The Blog

First Five Things I Did To Survive Terminal Cancer... 23 Years Later

Shortly before Christmas 1992, I was given nine months to live. I had been diagnosed with breast cancer and an aggressive form of lymphatic cancer. I was 39 years old and told that I was unlikely to make it to my 40th birthday. The news was devastating.

Shortly before Christmas 1992, I was given nine months to live. I had been diagnosed with breast cancer and an aggressive form of lymphatic cancer. I was 39 years old and told that I was unlikely to make it to my 40th birthday. The news was devastating.

Now, 23 years later, I can look back and share my journey to health and happiness. At the time, I knew I was facing a terminal diagnosis deadline (which seems like an appropriate word), so I would like to share the first five things I did that I think had a big impact on my recovery.

Get your house in order:

The day I went into hospital for my first operation, I realised I had not written a last will and testament. I asked the nurse if I could dash out and get a ready-made will pack and she realised I was anxious, so agreed. While I was waiting for the consultant I started to complete the form and I could feel the tension leaving me.

I was sitting writing my will when a handsome young consultant surgeon came along, with five students in tow. He asked me to get on to the bed and as I did so, noticed the partially written last will and testament sitting on the table. He announced in a loud and tongue-in-cheek manner, "I had better do a good job as this lady seems to have a very low opinion of my skills!" I was so embarrassed I could not find words to excuse myself. He laughed and we all saw the funny side of it.

Once he had moved on to the next patient I continued to sheepishly complete my will. The action of completing the will and putting 'my house in order' gave me peace of mind and I felt ready for the future whatever it held, albeit with a feeling of trepidation.

Don't stop being you:

After the operation, during my recovery in hospital, I would spend the day getting ready for visiting time which was in the evening. I made sure that each day I had either a bath or a strip wash. I could not have a shower because I was hooked up to a drip which I had to wheel with me everywhere I went. Odd as this might seem, there were days that this simple task seemed insurmountable. It would take a huge effort and sometimes two or three attempts.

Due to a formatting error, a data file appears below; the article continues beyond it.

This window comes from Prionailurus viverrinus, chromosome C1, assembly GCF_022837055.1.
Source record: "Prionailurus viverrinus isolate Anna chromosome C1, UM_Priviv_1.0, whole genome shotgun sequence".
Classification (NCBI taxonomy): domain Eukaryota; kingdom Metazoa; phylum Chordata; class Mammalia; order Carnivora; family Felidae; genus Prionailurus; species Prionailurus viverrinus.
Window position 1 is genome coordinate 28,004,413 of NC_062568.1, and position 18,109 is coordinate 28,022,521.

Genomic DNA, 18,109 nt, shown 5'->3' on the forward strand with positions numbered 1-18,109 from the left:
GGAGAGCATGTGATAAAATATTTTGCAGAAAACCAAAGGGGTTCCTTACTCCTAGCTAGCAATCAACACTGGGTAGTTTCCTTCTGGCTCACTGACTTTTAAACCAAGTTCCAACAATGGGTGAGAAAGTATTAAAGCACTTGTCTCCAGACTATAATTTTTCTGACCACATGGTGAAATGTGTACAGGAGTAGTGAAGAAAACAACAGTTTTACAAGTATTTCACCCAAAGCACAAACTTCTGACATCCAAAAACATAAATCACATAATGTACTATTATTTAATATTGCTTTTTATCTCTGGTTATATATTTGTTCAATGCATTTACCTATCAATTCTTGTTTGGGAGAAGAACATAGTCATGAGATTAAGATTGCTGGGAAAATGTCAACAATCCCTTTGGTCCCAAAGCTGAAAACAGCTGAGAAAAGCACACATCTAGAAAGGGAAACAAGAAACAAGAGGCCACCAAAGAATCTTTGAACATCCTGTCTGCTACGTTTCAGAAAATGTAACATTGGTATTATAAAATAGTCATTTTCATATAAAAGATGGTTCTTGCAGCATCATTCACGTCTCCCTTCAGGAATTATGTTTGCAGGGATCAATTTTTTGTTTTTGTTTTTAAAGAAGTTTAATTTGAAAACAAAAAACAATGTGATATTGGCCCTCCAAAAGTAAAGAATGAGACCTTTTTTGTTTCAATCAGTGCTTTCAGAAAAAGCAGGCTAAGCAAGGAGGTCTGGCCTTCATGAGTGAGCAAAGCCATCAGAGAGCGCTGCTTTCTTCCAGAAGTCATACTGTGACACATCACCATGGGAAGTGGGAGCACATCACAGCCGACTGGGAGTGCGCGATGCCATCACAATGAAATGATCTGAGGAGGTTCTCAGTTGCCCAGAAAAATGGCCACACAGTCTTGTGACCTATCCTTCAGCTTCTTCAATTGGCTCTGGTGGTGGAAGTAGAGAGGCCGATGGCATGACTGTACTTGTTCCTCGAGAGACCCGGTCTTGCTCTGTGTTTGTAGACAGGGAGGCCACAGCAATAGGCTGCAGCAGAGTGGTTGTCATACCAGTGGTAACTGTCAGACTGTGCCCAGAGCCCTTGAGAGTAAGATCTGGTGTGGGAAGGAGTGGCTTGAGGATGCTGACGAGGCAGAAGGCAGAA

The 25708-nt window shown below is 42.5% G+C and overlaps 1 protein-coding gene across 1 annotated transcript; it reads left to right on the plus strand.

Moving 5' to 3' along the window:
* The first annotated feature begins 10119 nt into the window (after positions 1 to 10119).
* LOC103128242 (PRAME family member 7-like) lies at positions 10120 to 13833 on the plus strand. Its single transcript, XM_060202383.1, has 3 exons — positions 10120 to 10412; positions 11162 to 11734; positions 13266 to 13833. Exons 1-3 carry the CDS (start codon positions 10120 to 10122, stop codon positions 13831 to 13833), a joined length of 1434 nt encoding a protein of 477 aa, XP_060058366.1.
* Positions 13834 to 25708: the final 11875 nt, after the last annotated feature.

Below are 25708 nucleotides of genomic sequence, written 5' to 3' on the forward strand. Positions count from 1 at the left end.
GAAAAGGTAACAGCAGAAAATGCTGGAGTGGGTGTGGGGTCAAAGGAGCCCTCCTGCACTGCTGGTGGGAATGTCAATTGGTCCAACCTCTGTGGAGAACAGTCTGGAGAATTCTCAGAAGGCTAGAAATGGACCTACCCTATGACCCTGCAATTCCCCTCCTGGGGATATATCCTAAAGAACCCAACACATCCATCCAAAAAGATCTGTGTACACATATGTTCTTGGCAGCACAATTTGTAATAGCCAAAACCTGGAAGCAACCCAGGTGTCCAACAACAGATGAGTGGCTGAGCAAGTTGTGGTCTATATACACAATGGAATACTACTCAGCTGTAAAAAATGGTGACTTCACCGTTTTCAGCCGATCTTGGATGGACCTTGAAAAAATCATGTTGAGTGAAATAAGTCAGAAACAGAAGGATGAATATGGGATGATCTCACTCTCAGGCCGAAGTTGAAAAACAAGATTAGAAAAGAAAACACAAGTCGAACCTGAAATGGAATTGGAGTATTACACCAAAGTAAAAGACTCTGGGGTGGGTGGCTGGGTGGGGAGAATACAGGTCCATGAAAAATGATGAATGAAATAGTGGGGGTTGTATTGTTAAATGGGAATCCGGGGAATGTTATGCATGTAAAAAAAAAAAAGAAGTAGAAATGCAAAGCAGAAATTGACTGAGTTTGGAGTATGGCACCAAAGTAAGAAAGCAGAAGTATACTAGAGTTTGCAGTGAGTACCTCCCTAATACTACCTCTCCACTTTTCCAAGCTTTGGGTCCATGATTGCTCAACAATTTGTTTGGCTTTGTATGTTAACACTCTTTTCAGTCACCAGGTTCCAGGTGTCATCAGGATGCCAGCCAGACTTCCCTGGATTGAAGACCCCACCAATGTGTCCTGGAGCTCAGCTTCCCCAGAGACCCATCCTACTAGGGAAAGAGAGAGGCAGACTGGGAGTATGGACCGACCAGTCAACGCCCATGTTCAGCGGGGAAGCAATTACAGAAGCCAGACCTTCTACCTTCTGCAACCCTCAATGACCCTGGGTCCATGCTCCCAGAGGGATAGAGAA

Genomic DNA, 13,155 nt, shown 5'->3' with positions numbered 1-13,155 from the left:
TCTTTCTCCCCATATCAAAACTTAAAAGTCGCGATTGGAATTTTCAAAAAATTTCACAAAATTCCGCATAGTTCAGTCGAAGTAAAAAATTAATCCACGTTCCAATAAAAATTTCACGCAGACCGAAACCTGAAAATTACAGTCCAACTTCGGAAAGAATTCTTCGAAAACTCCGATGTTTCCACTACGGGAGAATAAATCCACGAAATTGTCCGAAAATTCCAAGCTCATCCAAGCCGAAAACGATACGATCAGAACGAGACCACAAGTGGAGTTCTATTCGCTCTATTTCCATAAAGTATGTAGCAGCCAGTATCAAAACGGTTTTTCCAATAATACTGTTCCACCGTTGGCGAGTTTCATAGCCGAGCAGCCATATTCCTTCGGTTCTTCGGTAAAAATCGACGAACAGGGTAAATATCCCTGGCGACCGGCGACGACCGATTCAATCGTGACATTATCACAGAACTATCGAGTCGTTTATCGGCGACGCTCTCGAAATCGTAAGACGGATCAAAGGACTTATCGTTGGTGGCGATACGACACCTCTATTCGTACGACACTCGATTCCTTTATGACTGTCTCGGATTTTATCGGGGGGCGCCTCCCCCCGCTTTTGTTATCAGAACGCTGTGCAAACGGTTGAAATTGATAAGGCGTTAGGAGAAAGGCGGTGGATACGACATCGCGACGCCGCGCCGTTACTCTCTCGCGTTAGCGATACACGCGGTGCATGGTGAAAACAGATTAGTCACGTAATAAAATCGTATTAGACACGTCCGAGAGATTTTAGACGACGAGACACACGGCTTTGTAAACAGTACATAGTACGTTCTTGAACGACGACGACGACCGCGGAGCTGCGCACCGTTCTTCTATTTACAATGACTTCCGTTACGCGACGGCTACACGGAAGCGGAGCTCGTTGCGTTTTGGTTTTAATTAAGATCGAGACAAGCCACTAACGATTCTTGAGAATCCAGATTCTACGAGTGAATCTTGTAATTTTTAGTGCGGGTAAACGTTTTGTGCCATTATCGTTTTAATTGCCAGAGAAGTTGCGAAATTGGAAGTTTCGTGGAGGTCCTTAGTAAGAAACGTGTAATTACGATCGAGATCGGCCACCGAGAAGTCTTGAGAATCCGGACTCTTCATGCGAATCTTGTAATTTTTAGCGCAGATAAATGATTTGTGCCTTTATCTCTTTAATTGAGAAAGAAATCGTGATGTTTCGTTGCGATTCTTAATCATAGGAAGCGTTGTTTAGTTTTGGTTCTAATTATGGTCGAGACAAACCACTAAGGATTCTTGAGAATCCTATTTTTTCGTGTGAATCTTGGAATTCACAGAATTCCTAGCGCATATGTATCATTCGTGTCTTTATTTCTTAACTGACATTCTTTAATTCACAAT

It might seem trivial, but washing in this way did three important things. It made me feel clean physically, and that helped me to maintain some self-esteem. Finally, it gave me some control over my day - when you're undergoing treatment, it can be easy to fall into the rut of just sitting in the ward waiting for things to happen to you, but feeling like you are in control is important for your own mental health.

Fake it until you make it:

It might sound crazy, but every day during my treatment I would apply false tan to my face and body. That way, whenever I looked into the mirror, I would see a sun-kissed, healthy person looking back at me. At the time I didn't know it, but looking back I believe I doing this confused my subconscious mind into believing I was healthy, supporting my body's work of healing. My stay in hospital was extended due to complications and by the time I was ready to leave I was so orange I looked like a carrot.

Live like you have something to live for:

During my recovery, putting my make-up on was a huge struggle. However, I wanted to look like I was going out somewhere. Some days it took until bedtime to achieve this - I would apply mascara to one eye and then I would need to rest before even attempting the other eye.

Things like make-up might seem trivial when you're facing a terminal diagnosis, but it is the little things that add up to help you keep a healthy mindset. Again, I don't think I was fully aware of why I was doing this routine, but on reflection I think that this simple action re-enforced the overall mental image of myself, being healthy enough to wear make-up.

Clothes maketh the man (or woman):

As well as putting so much effort into false tan and make-up, I also wanted to put on my finest clothes. I would wear one of my silk blouses, a silk skirt and pretty shoes around the hospital, although it was always the last task of the day because the hospital was always so hot and I wanted to look my best for my visitors.

It was important to me that I did not want to look all crumpled and unkempt to my visitors. Of course, there were some days when I did not have any visitors, but thankfully I never knew this until I had completed the arduous task of getting ready and was sitting waiting.

I always felt proud of my efforts. There was so little that I was in control of in my life at that time, it was important to me that I was going to do my best with whatever I could control.

It is now 23 years since I was given that terminal diagnosis, and I have done many more ordinary and extraordinary things to survive and thrive. I know that, sadly, there are thousands of other men and women facing the same challenges I did every day, so I wanted to share my story through my book, 'Achievement: Cancer Free For 20 Years.' Even after all these years, I still have what I call my "Daily Dozen", or 12 things inspired by my cancer journey that I do every day to survive and thrive in life.

Achievement: Cancer Free for 20 Years by Curly Martin is out now